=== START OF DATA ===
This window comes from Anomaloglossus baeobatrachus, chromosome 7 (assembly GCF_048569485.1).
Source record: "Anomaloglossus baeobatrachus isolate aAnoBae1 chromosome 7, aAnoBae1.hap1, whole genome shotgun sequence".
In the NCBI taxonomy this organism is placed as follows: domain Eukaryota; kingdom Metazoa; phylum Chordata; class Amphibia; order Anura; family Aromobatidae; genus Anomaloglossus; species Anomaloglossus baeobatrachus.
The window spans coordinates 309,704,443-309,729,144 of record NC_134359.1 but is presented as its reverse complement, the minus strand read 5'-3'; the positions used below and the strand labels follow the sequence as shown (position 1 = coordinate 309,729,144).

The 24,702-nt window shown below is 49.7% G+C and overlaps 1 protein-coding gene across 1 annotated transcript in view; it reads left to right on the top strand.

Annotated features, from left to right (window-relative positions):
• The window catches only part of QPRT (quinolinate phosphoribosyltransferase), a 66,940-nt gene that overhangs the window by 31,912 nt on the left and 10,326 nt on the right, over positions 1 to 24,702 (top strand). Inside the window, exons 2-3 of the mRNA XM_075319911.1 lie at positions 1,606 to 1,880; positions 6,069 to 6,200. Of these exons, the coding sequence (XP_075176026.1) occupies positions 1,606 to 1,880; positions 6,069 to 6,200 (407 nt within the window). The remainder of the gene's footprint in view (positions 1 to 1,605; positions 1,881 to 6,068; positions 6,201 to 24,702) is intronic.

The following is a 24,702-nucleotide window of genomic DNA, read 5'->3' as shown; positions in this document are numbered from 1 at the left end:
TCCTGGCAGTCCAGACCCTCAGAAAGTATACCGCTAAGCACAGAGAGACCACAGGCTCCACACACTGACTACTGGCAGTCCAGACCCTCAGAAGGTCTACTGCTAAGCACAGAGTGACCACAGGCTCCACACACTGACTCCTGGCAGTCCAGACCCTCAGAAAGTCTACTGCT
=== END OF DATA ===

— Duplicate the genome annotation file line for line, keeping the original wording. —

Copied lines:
This window comes from Anomaloglossus baeobatrachus, chromosome 7 (assembly GCF_048569485.1).
Source record: "Anomaloglossus baeobatrachus isolate aAnoBae1 chromosome 7, aAnoBae1.hap1, whole genome shotgun sequence".
In the NCBI taxonomy this organism is placed as follows: domain Eukaryota; kingdom Metazoa; phylum Chordata; class Amphibia; order Anura; family Aromobatidae; genus Anomaloglossus; species Anomaloglossus baeobatrachus.
The window spans coordinates 309,704,443-309,729,144 of record NC_134359.1 but is presented as its reverse complement, the minus strand read 5'-3'; the positions used below and the strand labels follow the sequence as shown (position 1 = coordinate 309,729,144).

The 24,702-nt window shown below is 49.7% G+C and overlaps 1 protein-coding gene across 1 annotated transcript in view; it reads left to right on the top strand.

Annotated features, from left to right (window-relative positions):
• The window catches only part of QPRT (quinolinate phosphoribosyltransferase), a 66,940-nt gene that overhangs the window by 31,912 nt on the left and 10,326 nt on the right, over positions 1 to 24,702 (top strand). Inside the window, exons 2-3 of the mRNA XM_075319911.1 lie at positions 1,606 to 1,880; positions 6,069 to 6,200. Of these exons, the coding sequence (XP_075176026.1) occupies positions 1,606 to 1,880; positions 6,069 to 6,200 (407 nt within the window). The remainder of the gene's footprint in view (positions 1 to 1,605; positions 1,881 to 6,068; positions 6,201 to 24,702) is intronic.

The following is a 24,702-nucleotide window of genomic DNA, read 5'->3' as shown; positions in this document are numbered from 1 at the left end:
TCCTGGCAGTCCAGACCCTCAGAAAGTATACCGCTAAGCACAGAGAGACCACAGGCTCCACACACTGACTACTGGCAGTCCAGACCCTCAGAAGGTCTACTGCTAAGCACAGAGTGACCACAGGCTCCACACACTGACTCCTGGCAGTCCAGACCCTCAGAAAGTCTACTGCT